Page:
Picture yourself in the Sumatran jungle mountains of North Indonesia, a crescendo of mountains shooting up from the sea where many locals’ lives depend on the coffee industry. This is one of the most beautifully lush regions of the world but fraught with historical mistreatment that lead to separatist fighting since 1976.
Over the course of the year, we get to interact with some wonderful businesses that inspire us to keep fighting the good fight. Their products are the perfect addition to your Christmas gift-giving, especially for those do-gooders in your life.
Cafe Campesino visited its fair trade, organic coffee trading partners in Cauca, Colombia, in 2017. Learn more about their trip to Fondo Paez.
Sustainability in Specialty Coffee is key for us and others, as the industry adjusts and the climate changes. Learn how we’re laying the groundwork for our future.
People ask me all the time what’s one thing they can do to step up their coffee game in the morning. Once you go beyond buying high quality, fresh coffee, the answer is simple: buy your coffee whole bean and grind it fresh every morning. With that being said… there are hundreds of grinder options on the market, and choosing the right one for your lifestyle can be overwhelming. Here are a few questions, and suggestions, to help you find the right grinder for your morning brew.
It seems in the coffee world there is the ever-present question: “Which brew method is better?”. Professionals and avid home users alike will all champion one as their favorite, swearing that it produces THE BEST cup of coffee, every time. But with so many brew methods out there, they can’t all be right, can they? […]
A French Press is one of the easiest and most recognized manual brew methods. Since they come in a variety of sizes they can be perfect for making a personal cup, or a brew for six people to share. This is often described as a “set it and forget it” method – perfect for beginners or for people who want an easy way to experiment with brewing variables like time or coffee-to-water ratio. French Presses are characterized by their full body and heavy sediment in the finished cup.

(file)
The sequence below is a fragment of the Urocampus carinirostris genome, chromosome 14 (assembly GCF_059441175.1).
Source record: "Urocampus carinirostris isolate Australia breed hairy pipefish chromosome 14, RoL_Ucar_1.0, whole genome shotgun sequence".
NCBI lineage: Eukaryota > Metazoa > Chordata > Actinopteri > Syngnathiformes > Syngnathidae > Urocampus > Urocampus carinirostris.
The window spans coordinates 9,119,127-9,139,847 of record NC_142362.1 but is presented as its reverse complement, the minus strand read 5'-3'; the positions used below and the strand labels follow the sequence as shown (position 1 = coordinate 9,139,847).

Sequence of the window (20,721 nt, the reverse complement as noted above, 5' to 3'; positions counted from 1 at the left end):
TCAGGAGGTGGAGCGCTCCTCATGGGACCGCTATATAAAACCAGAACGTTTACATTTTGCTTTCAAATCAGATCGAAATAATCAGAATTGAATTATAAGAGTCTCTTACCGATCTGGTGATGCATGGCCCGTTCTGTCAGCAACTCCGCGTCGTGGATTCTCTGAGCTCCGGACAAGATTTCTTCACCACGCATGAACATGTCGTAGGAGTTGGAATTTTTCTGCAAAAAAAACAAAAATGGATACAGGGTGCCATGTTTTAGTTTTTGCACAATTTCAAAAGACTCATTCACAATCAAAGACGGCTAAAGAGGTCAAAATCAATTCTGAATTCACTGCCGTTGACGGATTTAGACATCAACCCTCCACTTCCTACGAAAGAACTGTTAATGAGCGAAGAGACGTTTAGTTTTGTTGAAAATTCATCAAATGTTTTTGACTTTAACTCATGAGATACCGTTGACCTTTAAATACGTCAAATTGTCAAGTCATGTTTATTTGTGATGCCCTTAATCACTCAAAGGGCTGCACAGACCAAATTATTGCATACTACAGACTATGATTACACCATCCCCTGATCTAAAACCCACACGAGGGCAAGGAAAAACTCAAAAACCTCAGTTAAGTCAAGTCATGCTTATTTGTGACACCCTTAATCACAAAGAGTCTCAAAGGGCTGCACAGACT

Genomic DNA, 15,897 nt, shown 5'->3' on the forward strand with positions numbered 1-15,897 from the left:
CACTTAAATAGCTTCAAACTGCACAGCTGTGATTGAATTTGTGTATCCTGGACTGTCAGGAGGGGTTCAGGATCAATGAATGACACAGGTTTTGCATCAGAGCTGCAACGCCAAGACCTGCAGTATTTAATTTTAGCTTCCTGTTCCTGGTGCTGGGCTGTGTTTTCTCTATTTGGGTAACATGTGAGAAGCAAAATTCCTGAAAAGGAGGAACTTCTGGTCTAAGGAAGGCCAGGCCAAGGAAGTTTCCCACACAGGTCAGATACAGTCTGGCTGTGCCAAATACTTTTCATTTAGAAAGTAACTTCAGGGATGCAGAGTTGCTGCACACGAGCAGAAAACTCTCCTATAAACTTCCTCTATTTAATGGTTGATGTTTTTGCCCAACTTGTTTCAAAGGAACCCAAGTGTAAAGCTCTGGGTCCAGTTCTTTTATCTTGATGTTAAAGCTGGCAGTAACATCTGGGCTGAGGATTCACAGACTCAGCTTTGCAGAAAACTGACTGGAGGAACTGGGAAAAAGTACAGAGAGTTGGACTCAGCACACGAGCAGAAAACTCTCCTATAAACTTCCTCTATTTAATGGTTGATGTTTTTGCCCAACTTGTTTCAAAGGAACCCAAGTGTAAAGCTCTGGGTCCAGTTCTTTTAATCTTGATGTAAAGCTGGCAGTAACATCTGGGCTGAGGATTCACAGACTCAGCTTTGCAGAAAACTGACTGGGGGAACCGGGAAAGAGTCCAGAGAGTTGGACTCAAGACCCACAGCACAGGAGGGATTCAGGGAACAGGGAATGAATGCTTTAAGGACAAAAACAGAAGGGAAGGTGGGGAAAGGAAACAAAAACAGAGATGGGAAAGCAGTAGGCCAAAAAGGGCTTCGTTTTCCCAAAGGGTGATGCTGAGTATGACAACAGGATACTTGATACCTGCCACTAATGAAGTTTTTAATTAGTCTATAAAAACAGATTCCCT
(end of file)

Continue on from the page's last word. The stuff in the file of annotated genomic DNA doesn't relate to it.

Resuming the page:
It’s fitting that “International Day of the World’s Indigenous Peoples” (Aug. 9) falls squarely in the middle of “National Coffee Month” (August). Nearly all our coffees come from indigenous communities around the world. The contributions of indigenous peoples to specialty coffee are exceptional, and we would have little to offer our customers without the hard work of people like the Ixil in the Guatemalan Highlands or the Gayo in the mountains of Banda Aceh, Sumatra, Indonesia. It seems that these people- who continue to work to protect their languages and cultures – are often forgotten by the rest of the world- their ancient histories lost in the modern melting pot of international business. We encourage you to take today and every day to learn more about the rich and vibrant indigenous communities of the world. Many of these people spend their entire lives on the front lines of environmental stewardship and social justice- tending to organic plots of land or standing in solidarity with their marginalized friends, colleagues and neighbors.
Ethan Ryan, our roaster extraordinaire, traveled to Guatemala for the first time in May to meet producer partners at the APECAFORM cooperative, learn about coffee harvesting and exporting, and generally polish up on his Spanish. It was his first time abroad. And his first time at coffee origin.
Coffee training is such a vital part of a coffee shop’s success that many shop-owners send their staff to get trained. Our own Hannah Mercer is teaching coffee classes this week at Barista Camp- an annual training session for new baristas. It is organized by the Barista Guild of America and the Specialty Coffee Association.
Before she left, Hannah listed her top 5 reasons coffee shop owners should train their baristas.
Hannah Mercer, our sales, customer service and training representative, is pictured here (center) with school children in La Nueva Colonia, a community located deep in the coffee-producing highlands of the Cordillera Central mountains of Colombia- home to Fondo Paez.
In Spanish the word “Esperanza” means hope, so it is fitting that one of fair trade coffee’s most hopeful protagonists would be named Esperanza. Esperanza Dionisio Castillo leads Peru’s CAC Pangoa cooperative, a farmer-owned enterprise of some 700 campesinos headquartered east of the Andes mountains.